Your NPC wizard who is two levels behind you can likely be better than every party member that is not you, even with NPC gear. Depending on how he is played or built the GM may be better off with regard to combat, having him not directly participate.


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    dysartes wrote:
    Ravingdork wrote:
    Blindmage wrote:
    All of the characters gained from Leadership should be totally built and run by the DM, the player can totally give input as to the kind of people they'd be looking for and such, but they should never be involved in the mechanics of their minions.

    Though the GM is certainly welcome to run his game how he and the people at his table please, the developers have made it quite clear that this was not the intent. After all, you wouldn't tell a player what weapon to choose for his Weapon Focus would you? According to the developers, its the same principle here; it's their feat, their cohort, their choice.

    That being said, cohorts and minions should be built as heroic NPCs, using the NPC rules of the Core Rulebook.

    I'm curious, Ravingdork - can you point to a quote from the developers saying players should be able to build their own cohorts? Being able to do that seems to be what turns an already strong feat up to at least 12...

    Here are the quotes from SKR(former rules designer at Paizo)

    Quote:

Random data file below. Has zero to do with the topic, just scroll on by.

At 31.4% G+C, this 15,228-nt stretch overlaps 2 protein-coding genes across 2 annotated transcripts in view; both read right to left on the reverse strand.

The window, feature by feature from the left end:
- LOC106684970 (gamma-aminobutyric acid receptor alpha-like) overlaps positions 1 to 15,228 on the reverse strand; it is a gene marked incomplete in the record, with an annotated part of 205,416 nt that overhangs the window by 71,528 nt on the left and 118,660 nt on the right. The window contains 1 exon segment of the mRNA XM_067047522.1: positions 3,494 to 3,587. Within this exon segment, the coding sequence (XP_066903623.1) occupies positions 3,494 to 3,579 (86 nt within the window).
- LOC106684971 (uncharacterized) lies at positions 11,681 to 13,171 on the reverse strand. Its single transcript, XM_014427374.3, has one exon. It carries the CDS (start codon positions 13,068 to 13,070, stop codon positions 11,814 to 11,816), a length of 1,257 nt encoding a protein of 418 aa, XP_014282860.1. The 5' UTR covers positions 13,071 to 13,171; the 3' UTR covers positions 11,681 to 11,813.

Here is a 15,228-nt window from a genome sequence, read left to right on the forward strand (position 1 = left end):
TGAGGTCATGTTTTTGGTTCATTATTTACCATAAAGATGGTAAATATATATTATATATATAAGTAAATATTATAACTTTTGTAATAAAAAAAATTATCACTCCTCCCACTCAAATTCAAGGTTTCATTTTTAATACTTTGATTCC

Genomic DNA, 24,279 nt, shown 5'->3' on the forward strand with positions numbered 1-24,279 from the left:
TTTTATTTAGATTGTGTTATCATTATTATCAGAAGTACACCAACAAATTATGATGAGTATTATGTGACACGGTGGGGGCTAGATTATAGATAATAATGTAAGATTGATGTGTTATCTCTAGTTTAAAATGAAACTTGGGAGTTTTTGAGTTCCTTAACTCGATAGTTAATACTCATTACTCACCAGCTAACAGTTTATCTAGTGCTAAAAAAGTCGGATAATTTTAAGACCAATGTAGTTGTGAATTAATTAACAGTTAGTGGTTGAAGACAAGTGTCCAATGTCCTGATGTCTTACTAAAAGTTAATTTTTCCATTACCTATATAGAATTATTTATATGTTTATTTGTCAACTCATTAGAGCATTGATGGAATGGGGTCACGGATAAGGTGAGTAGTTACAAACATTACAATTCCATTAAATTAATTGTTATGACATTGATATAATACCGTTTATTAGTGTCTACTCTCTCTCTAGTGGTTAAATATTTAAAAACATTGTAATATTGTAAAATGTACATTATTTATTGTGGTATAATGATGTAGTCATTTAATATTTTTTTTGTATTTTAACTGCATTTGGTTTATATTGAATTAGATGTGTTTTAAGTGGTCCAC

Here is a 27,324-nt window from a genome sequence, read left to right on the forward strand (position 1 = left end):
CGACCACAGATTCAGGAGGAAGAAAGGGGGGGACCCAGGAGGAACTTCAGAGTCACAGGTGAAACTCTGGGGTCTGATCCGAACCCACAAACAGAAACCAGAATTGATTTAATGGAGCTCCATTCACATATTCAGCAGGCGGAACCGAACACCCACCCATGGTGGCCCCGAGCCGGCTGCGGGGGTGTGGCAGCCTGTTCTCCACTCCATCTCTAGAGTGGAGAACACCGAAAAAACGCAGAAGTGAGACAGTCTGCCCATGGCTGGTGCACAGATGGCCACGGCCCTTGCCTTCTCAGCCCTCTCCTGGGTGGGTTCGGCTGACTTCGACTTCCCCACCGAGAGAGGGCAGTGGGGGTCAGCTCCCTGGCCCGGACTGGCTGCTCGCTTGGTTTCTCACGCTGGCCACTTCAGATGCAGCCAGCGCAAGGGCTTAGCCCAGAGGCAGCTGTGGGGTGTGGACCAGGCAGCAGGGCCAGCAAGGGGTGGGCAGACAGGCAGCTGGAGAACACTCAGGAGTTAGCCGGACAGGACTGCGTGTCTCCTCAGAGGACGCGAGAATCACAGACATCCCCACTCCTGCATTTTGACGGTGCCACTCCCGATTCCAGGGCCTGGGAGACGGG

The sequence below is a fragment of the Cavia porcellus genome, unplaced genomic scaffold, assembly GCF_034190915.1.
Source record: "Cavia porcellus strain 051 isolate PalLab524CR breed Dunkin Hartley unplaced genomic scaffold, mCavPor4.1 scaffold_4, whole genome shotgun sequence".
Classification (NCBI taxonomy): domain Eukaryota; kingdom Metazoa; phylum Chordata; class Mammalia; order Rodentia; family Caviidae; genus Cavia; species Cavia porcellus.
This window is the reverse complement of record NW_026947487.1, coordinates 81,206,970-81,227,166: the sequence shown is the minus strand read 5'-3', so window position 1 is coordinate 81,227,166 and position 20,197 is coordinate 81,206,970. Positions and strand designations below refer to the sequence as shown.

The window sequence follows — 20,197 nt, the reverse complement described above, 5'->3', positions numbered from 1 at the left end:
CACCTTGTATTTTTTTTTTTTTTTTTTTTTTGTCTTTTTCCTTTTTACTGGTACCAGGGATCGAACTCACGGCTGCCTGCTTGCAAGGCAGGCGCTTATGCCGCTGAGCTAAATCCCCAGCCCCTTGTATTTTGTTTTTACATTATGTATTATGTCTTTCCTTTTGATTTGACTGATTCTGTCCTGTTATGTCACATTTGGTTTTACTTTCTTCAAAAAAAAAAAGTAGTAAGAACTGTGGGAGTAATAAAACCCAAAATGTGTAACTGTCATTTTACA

When a PC takes Weapon Focus, does the GM choose what weapon it's with?

    When a druid's animal companion gains a new feat, does the GM choose what that feat is?

    When a player takes Improved Familiar, does the GM choose the familiar?

    If the answer to these questions is "no," then why should the answer be different for Leadership, or any other decision on managing resources the player makes about his or her character?

    -----

    another poster in the same thread wrote:


    So, yes, the player should be able to design his cohort. But the GM needs to be mindful of how the player is using the cohort. For example, how many GMs actually require a ranger or druid to make Handle Animal checks, or keep track of what tricks an animal companion knows? None that I've ever seen. Consequently, the animal copanions in the games I've been in have been more powerful than they should have been

    -----

    SKR replying to above quote wrote:


    Then we agree.

    I never said the GM shouldn't be involved. I'm just saying the PC is spending a resource--a feat--and should get to make the decisions about that resource. If you create a potion-making cleric cohort, that's fine, he's unavailable for adventuring much of the time, and it's not like the PC couldn't have taken Brew Potion on his own. If he makes a meat-shield fighter, and that fighter dies (which, given the 2-levels-lower limit, isn't a surprise), then that dings the character's leadership score (as does the "moves around a lot" penalty, and others).

    Your point about Handle Animal is an excellent one--there are brakes in the game to keep some things from getting out of control, and if the GM doesn't use those brakes, it's his fault


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    Basically the idea was that the player get to make the choices, but the GM should still use discretion to make sure things don't get out of hand.